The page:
Future Professoriate Program
The Composition and Cultural Rhetoric Doctoral Program (CCR)
Future Professoriate Program
What is FPP? How do we participate in FPP within CCR?
The Future Professoriate Program (FPP) is a university-wide professionalization program sponsored by the Graduate School. FPP has two basic goals: preparing graduate students for the various duties of the professoriate and fostering a culture that values pedagogy within graduate education.
The Composition and Cultural Rhetoric program participates in FPP, encouraging doctoral students to complete FPP and receive a Certificate in University Teaching.
FPP begins for CCR students at the start of their second year of teaching for the Writing Program, when CCR students move from Teaching Assistants to Teaching Associates. FPP offers a series of Faculty Teaching Mentors' Seminars for faculty involved with FPP and emphasizes the processes necessary for earning a Certificate in University Teaching.
Each CCR student will receive an FPP mentor at the start of their participation in FPP in their second year of teaching. FPP mentees are ideally assigned to mentors other than their exam chair or dissertation director.
What does FPP mentorship provide?
The FPP mentorship system is designed to provide pedagogical and professional guidance for individual CCR students as they grow as professionals.
Some of the envisioned purposes of the FPP mentorship pairs include:
- pedagogical guidance stemming from class observations, sharing of teaching materials and teaching dilemmas, and generation of a teaching portfolio.
- curricular development involving the development of upper-division course proposals, course design, and the teaching of new courses.
- professional development responding to the relationships between research, teaching, administrative roles, publishing, and more.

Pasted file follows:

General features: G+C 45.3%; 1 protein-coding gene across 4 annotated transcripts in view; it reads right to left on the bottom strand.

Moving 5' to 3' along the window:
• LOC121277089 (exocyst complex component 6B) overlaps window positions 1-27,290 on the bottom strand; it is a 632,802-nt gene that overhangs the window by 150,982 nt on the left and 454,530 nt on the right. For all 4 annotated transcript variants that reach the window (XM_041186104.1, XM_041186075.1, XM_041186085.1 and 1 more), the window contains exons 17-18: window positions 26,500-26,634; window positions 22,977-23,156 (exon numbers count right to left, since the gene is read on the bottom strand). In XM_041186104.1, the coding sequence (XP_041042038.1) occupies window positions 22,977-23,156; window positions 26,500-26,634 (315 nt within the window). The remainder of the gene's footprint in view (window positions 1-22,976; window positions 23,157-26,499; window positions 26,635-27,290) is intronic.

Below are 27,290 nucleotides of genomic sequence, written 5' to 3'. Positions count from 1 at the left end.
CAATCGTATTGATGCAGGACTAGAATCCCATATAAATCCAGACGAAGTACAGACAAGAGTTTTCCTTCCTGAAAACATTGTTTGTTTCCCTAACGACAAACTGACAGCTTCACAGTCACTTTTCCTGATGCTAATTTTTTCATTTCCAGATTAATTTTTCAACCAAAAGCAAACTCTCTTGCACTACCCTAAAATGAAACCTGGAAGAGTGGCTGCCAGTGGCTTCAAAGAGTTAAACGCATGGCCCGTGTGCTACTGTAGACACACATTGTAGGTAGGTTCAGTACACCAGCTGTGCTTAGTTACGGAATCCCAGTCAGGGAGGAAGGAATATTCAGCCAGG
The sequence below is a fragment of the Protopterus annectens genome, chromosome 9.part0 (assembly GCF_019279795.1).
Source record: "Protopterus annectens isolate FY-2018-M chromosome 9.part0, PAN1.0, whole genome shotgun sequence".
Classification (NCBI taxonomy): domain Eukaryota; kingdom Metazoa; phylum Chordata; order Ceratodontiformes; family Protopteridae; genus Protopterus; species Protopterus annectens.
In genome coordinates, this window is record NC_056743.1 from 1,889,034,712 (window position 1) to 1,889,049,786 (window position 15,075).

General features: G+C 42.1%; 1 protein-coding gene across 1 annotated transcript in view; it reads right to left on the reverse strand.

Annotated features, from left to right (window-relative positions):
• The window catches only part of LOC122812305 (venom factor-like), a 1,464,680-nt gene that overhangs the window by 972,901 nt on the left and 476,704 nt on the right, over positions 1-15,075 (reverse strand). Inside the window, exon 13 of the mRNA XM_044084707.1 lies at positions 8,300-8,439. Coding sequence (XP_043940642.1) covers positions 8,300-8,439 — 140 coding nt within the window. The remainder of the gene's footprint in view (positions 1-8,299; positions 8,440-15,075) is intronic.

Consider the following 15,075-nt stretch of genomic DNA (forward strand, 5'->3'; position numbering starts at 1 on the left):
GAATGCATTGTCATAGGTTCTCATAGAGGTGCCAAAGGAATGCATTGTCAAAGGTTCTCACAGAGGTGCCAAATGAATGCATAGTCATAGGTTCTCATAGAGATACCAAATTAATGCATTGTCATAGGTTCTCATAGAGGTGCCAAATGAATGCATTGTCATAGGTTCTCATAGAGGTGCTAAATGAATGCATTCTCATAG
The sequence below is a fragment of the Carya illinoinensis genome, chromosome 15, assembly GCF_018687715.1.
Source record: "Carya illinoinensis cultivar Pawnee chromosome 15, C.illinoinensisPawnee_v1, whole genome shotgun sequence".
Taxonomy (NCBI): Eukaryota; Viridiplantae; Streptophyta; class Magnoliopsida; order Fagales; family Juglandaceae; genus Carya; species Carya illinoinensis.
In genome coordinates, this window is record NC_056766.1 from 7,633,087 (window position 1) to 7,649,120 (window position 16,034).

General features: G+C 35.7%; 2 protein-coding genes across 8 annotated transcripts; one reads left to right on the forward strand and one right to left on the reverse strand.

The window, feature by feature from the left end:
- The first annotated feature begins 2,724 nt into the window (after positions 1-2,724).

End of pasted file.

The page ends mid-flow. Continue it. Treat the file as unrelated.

Strategies for Mentee Engagement
- Invest time in acquainting yourself with your mentor as you plan for future courses and think about proposing courses. Inventory your professional life for your mentor, sharing your aspirations and asking for guidance.
- Meet with your mentor at least monthly, including at least one class visitation by your mentor a semester. The more your mentor knows about your teaching life, the more helpful they become in helping you to plan your future. Your FPP will become your primary reference in terms of your teaching and administrative life. The more your FPP mentor knows about this part of your professional life, the most your mentor can share your assets with others.
- Recruit your mentor to help you generate new scholarly things --course proposals, conference proposals, teaching portfolio materials, etc.
- Generate professionalization goals and a realistic calendar to accomplish those goals. Share those goals with your FPP mentor and exam/dissertation committee alike.
Collin Gifford Brooke
Krista Kennedy (F18); Rebecca Moore Howard (S19)
Steve Parks (F18); Rebecca Moore Howard (S19)